Faceless Hate: When a victim of this disease takes enough Strength or Constitution damage to reduce the ability score to 0, the infection disappears. The character's ability scores are immediately restored to what they were before the onset of the disease, but he becomes a monster with no face. The character loses his ability to see (and scent, if he has that ability), but gains blindsight with a range of 60 feet. He loses the ability to speak, but gains the Silent Spell feat if a spellcaster. The victim's alignment changes to neutral evil, and he becomes intent on killing all those who were his friends and family. When the victim has hunted down everyone dear to him, he turns his ire against all other living things. These changes are permanent, and remove disease has no effect. A wish or miracle spell restores the character, but nothing else will. If the victim dies and a remove disease spell is then cast on the corpse, a resurrection or true resurrection spell restores the character to life and to his original form. Raise dead won't work.

Festering Anger: Brought upon by long-term, intense fury and hatred, this disease manifests as dark boils across the skin. The incubation period - in this case, the amount of time during which a character must be angry - varies, but it usually takes at least a year for festering anger to erupt. Each day after the onset of this malady, the character takes 1d3 points of Constitution damage, but she gains a cumulative +2 enhancement bonus to Strength.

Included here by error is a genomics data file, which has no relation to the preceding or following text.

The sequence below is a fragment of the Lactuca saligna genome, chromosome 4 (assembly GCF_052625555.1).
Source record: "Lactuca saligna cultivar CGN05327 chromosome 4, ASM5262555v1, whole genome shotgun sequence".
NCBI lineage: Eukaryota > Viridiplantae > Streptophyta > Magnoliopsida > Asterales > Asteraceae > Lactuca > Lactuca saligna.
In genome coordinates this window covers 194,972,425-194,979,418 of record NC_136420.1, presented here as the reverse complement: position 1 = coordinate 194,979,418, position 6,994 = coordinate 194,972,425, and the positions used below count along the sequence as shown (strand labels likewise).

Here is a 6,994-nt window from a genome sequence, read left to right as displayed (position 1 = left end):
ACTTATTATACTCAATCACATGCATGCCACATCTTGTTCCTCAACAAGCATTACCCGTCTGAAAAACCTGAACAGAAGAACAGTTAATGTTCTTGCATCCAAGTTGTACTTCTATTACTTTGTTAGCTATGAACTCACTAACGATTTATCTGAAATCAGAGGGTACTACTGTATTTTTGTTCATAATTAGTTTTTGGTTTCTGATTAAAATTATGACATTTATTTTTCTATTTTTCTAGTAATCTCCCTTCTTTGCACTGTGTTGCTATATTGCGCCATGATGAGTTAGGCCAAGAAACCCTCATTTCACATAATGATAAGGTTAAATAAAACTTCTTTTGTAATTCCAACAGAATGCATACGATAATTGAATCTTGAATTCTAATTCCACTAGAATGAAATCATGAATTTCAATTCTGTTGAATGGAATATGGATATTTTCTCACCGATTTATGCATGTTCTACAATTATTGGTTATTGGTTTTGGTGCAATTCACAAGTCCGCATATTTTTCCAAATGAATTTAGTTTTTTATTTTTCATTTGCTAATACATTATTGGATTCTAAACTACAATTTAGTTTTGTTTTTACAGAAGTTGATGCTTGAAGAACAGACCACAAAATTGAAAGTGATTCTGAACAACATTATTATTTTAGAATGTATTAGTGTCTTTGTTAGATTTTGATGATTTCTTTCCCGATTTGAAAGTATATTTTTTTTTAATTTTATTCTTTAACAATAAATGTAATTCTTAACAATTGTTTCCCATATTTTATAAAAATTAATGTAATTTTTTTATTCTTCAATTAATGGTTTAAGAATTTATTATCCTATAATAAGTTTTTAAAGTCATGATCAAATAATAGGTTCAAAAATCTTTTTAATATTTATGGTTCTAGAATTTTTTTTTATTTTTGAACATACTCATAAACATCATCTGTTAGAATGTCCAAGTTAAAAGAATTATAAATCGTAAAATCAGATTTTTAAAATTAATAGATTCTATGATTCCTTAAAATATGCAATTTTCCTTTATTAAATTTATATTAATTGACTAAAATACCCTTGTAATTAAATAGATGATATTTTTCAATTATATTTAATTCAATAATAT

Each day, the victim must succeed at an additional Will saving throw (DC 22) or attack whatever has made him so angry The victim is obsessed with taking action against the focus of his anger, but isn't completely heedless of danger. If the focus of the victim's anger isn't readily available, the victim will instead attack allies, minions, or symbols that remind him of the reason for his hate. For example, a farmer suffering from festering anger directed at the king won't necessarily match toward the palace after failing a Will save. He might instead attack the royal guards in the marketplace, pick a fight with the local tax collector, or vandalize the king's statue in the city square.